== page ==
Patriotism, not religious faith, should be the tie that binds
I write in response to the June 15, 2004 article, "Court keeps 'under God' in Pledge." I'm an eighth-grader in Greeley, Colo. In my language arts class, we are currently writing persuasive essays on various topics. Mine happens to be on the question of continuing to use the phrase "under God" in the Pledge of Allegiance. As I have researched both sides, I have come to the conclusion that this phrase undermines the Constitution in that it prohibits religious freedom.
The original pledge was written by Francis Bellamy in 1892 and did not at that point contain the phrase "under God." Bellamy's intent was to write a pledge that would enforce our nation's strong bonds, no matter what its people's faith.
It was not until the cold war that President Eisenhower signed a Congressional bill adding the words to show the difference between American democracy and "godless" communism. During that era, instead of relying on the patriotic faith that resides in us all, we Americans turned to our religion for protection from communism. In a small way, that was driven by fear.
I think this controversy was never really about religion; it centered around the faith we had in our own country. Unfortunately, this patriotic faith faltered, and we turned to our personal religious faiths. Now let us return to our patriotism, and when we recite the Pledge, let it ring out with the voices of millions of diverse people that truly make this country so special.
I just finished reading the Dec. 19 article, "California clash: tuition for illegal immigrants." I just want to comment on this quote in the article: " 'It's about equality,' says Hawaiian Chaning Jang, a senior at the University of California, Davis.... 'Our parents pay taxes. Their [parents] don't.' "
I just would like to add that a large number of illegal immigrants do pay taxes. It's unfair to say that kids who were brought to the US by their parents and grew up in this country - who are American in their hearts and souls - do not deserve the right to go to school, graduate, get a good job, and raise a family. A US citizen will always have more benefits than these kids: The chance to get loans, scholarships, and grants - all of this is awarded to US citizens, just because they are citizens.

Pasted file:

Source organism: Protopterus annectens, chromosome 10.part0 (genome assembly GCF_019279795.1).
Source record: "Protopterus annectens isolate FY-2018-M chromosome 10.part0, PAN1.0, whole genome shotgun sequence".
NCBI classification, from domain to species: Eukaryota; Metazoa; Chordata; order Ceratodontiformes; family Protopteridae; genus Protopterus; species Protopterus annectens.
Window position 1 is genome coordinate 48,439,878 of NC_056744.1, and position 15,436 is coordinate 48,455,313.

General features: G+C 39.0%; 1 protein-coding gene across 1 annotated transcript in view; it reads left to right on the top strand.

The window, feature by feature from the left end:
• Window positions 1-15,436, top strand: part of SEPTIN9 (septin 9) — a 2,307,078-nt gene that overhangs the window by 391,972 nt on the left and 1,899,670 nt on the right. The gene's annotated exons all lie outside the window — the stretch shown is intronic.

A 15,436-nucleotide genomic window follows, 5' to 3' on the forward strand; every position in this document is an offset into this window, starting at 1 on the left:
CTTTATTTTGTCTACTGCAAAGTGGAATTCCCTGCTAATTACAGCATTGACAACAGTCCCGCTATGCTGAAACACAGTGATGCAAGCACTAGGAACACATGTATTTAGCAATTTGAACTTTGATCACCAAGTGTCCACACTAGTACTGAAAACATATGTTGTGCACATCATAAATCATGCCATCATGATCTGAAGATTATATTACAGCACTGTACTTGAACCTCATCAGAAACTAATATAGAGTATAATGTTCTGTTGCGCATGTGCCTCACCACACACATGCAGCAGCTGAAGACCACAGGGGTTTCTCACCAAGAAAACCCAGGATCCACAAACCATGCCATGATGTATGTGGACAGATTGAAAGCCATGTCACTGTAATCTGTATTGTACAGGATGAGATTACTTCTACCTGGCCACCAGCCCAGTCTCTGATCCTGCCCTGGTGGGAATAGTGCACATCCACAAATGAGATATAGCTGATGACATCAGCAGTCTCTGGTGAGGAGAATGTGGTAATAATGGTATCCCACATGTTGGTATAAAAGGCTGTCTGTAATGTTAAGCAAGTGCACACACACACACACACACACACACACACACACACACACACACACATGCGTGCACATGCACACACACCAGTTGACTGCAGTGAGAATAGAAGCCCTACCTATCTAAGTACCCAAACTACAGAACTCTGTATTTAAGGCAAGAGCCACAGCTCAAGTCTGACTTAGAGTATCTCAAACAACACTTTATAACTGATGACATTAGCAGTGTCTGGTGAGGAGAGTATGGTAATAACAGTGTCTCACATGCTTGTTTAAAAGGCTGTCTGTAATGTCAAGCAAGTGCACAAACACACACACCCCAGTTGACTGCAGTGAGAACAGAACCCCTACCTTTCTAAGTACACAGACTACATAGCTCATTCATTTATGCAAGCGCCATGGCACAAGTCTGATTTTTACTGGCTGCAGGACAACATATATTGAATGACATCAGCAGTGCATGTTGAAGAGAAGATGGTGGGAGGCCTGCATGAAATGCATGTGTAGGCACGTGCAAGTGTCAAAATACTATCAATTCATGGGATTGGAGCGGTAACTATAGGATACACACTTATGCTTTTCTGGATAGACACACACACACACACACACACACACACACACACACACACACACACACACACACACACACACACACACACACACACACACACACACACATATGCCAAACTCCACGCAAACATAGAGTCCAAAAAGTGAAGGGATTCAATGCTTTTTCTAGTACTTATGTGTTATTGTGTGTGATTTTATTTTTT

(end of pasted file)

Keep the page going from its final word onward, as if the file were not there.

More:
A lot of the illegal immigrants who do have the money to go to college have to pay the entire tuition out of pocket, without help from anyone. I simply wish that more people understood the hardship that these children have to go through.
Regarding the Dec. 21 article, "Transit strike's high stakes": As a daily rider of the New York City transit system, I was appalled at the Transit Workers Union's decision to blatantly violate the state's Taylor Law and go on strike. While I understand the union's desire to keep their hard-won benefits for their members, penalizing the entire city - including the 7 million daily bus and train commuters - is simply unacceptable.
The mayor and governor should see to it that every fine imposed on both the union and individual workers is strictly enforced. Waiving the fines away during negotiations would send a dangerous message to other municipal unions that carrying out an illegal strike will incur little, if any, financial penalties. I shudder to think of the precedent this will set for NYC's police officers, firefighters, and corrections officers.
The Monitor welcomes your letters and opinion articles. Because of the volume of mail we receive, we can neither acknowledge nor return unpublished submissions. All submissions are subject to editing. Letters must be signed and include your mailing address and telephone number. Any letter accepted will appear in print and on our website, www.csmonitor.com.
Mail letters to 'Readers Write,' and opinion articles to Opinion Page, One Norway St., Boston, MA 02115, or fax to (617) 450-2317, or e-mail to Letters.